Using PCLinuxOS 2007 TR3 for the last few weeks, I’ve noticed VAST improvements over the .93a release. The most noticable of these is boot times. My boot time is absolutely amazing on this Dell E521n…it averages 30-40 seconds. That’s right. 30-40 SECONDS. I was floored the first time I booted after install. I thought I had done something wrong. I quickly rebooted and got out the stopwatch and recorded 32 seconds as my official time. I rebooted another 5-6 times and averaged in between 30-40 seconds each time and was closer to 30 on 8 out of 10 boots. Absolutely amazing.
Linux, with projects like upstart which is being considered for the next release of Ubuntu, are getting to the point now where boot times will drop considerably. This is welcome as far as I’m concerned…it allows you to get going right away with your business be it personal or other.
Once you’re logged in though…many people don’t touch the OS itself and instead leave it at the default settings. For most people this is ok…as not having something set to be optimized is ok and most distro rollers setup their distros so that they cause the least amount of problems for the most variety of hardware. For me, I like to mess around. I like to play. “I like the night life…I like to boogie”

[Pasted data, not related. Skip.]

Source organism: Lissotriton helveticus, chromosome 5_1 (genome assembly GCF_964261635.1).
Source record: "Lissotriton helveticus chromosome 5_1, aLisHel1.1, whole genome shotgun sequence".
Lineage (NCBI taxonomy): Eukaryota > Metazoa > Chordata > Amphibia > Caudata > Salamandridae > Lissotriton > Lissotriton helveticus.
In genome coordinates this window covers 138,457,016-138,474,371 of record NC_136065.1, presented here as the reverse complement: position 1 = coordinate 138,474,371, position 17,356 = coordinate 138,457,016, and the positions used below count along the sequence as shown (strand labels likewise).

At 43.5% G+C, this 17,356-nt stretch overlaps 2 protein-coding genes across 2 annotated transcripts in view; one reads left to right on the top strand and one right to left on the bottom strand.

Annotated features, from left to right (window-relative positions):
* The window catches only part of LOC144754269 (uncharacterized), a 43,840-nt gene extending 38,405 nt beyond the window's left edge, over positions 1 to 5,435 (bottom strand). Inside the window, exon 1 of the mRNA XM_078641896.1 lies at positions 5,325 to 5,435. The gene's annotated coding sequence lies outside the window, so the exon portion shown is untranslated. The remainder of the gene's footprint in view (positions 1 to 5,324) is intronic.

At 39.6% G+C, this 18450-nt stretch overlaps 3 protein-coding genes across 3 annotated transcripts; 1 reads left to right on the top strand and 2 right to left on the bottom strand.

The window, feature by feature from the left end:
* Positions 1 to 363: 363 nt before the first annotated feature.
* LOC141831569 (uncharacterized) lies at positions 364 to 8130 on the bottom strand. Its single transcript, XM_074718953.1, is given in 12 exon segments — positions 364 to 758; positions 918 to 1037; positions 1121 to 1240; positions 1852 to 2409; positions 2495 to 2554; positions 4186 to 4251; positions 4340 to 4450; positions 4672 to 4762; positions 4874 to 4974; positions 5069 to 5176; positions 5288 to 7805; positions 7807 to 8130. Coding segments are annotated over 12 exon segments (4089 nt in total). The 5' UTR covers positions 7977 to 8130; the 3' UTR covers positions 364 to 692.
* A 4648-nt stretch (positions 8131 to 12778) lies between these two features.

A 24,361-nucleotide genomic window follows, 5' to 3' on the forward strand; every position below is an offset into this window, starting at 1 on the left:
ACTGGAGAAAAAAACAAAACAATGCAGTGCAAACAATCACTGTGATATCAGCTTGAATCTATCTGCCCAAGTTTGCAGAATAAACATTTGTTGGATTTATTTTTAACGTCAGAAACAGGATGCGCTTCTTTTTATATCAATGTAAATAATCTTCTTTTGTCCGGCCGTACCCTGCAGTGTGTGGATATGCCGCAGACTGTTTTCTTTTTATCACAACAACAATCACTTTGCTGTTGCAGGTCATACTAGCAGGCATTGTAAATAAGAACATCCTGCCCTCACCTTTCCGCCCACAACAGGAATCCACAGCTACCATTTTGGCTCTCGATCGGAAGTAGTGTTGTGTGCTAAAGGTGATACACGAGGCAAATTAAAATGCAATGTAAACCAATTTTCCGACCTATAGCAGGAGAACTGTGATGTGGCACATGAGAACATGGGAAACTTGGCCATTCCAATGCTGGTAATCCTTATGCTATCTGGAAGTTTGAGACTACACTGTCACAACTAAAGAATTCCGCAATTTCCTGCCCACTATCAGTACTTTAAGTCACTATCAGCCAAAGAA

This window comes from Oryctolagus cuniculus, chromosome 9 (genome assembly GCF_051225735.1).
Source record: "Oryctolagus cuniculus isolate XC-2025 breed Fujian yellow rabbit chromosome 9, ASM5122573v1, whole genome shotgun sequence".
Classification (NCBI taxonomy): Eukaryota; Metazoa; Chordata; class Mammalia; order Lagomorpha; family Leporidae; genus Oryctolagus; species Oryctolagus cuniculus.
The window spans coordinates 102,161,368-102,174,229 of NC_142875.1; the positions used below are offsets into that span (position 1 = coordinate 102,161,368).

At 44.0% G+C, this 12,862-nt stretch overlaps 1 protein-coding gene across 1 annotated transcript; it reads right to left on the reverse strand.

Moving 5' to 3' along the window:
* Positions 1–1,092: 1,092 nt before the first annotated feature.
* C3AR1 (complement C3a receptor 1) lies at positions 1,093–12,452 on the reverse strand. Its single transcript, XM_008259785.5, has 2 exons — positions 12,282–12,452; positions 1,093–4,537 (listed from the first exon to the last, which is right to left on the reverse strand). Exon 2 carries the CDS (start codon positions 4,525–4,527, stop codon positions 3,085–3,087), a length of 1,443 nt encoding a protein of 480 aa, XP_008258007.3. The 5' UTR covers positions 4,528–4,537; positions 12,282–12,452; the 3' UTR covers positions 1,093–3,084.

So without further silliness and introductional nonsense, I proudly present a bunch of data that I gathered from various sources (cited where possible) and a few tricks of my own that will allow most rpm based distros to tweak their way into improved performance. Since I did this specifically for the PCLinuxOS community though, I’ve titled the article accordingly. As it is, the article should work for most Fedora’s and Mandriva’s and possibly even OpenSuse.
- Disable IPV6
Many distros out there are configured by with this disabled by default (see note below). PCLinuxOS is no different in this respect…but it’s always good to doublecheck things. Since most of us don’t use IPV6 networks, this setting can slow down communication throughout our network. Turning this networking feature off is both desirable and easy for those of us who do not use IPV6 enabled networks. To do this in PCLinuxOS: